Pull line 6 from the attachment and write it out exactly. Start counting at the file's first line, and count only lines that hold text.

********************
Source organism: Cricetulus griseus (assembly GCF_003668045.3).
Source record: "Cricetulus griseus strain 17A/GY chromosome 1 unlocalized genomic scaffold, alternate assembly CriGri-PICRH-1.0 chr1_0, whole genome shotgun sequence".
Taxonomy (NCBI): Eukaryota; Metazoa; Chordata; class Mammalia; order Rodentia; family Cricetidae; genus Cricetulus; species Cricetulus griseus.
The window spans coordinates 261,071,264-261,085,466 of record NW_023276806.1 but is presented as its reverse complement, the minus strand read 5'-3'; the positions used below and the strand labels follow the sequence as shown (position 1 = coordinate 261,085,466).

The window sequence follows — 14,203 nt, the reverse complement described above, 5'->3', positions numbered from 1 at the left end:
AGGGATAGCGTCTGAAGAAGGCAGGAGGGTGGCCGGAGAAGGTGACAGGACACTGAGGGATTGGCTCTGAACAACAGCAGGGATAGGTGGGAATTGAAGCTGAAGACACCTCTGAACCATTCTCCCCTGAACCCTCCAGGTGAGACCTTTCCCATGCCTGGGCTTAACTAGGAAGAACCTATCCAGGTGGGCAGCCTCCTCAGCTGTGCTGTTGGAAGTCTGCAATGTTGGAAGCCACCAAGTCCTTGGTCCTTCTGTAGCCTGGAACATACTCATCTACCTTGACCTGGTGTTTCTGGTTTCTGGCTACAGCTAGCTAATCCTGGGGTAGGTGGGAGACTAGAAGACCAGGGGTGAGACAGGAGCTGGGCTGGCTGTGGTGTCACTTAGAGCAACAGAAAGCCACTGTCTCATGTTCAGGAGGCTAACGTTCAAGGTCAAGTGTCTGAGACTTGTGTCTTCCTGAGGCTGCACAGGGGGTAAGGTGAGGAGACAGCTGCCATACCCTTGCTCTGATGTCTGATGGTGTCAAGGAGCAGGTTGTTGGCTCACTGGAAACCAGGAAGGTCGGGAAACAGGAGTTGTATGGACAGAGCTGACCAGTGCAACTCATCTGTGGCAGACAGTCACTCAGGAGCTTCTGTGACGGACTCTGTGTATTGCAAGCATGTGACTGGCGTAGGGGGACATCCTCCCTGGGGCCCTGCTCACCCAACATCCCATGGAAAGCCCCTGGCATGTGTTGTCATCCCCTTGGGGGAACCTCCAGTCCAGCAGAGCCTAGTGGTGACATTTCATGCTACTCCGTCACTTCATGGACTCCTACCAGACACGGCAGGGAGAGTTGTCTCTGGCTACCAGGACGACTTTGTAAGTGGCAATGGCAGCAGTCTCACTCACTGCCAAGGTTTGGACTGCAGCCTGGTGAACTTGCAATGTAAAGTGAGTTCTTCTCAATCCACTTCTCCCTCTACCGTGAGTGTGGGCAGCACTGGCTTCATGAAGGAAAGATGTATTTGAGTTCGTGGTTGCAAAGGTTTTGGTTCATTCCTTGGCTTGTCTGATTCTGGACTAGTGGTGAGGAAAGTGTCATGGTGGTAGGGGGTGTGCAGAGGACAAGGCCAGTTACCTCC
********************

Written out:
AGGGATAGCGTCTGAAGAAGGCAGGAGGGTGGCCGGAGAAGGTGACAGGACACTGAGGGATTGGCTCTGAACAACAGCAGGGATAGGTGGGAATTGAAGCTGAAGACACCTCTGAACCATTCTCCCCTGAACCCTCCAGGTGAGACCTTTCCCATGCCTGGGCTTAACTAGGAAGAACCTATCCAGGTGGGCAGCCTCCTCAGCTGTGCTGTTGGAAGTCTGCAATGTTGGAAGCCACCAAGTCCTTGGTCCTTCTGTAGCCTGGAACATACTCATCTACCTTGACCTGGTGTTTCTGGTTTCTGGCTACAGCTAGCTAATCCTGGGGTAGGTGGGAGACTAGAAGACCAGGGGTGAGACAGGAGCTGGGCTGGCTGTGGTGTCACTTAGAGCAACAGAAAGCCACTGTCTCATGTTCAGGAGGCTAACGTTCAAGGTCAAGTGTCTGAGACTTGTGTCTTCCTGAGGCTGCACAGGGGGTAAGGTGAGGAGACAGCTGCCATACCCTTGCTCTGATGTCTGATGGTGTCAAGGAGCAGGTTGTTGGCTCACTGGAAACCAGGAAGGTCGGGAAACAGGAGTTGTATGGACAGAGCTGACCAGTGCAACTCATCTGTGGCAGACAGTCACTCAGGAGCTTCTGTGACGGACTCTGTGTATTGCAAGCATGTGACTGGCGTAGGGGGACATCCTCCCTGGGGCCCTGCTCACCCAACATCCCATGGAAAGCCCCTGGCATGTGTTGTCATCCCCTTGGGGGAACCTCCAGTCCAGCAGAGCCTAGTGGTGACATTTCATGCTACTCCGTCACTTCATGGACTCCTACCAGACACGGCAGGGAGAGTTGTCTCTGGCTACCAGGACGACTTTGTAAGTGGCAATGGCAGCAGTCTCACTCACTGCCAAGGTTTGGACTGCAGCCTGGTGAACTTGCAATGTAAAGTGAGTTCTTCTCAATCCACTTCTCCCTCTACCGTGAGTGTGGGCAGCACTGGCTTCATGAAGGAAAGATGTATTTGAGTTCGTGGTTGCAAAGGTTTTGGTTCATTCCTTGGCTTGTCTGATTCTGGACTAGTGGTGAGGAAAGTGTCATGGTGGTAGGGGGTGTGCAGAGGACAAGGCCAGTTACCTCC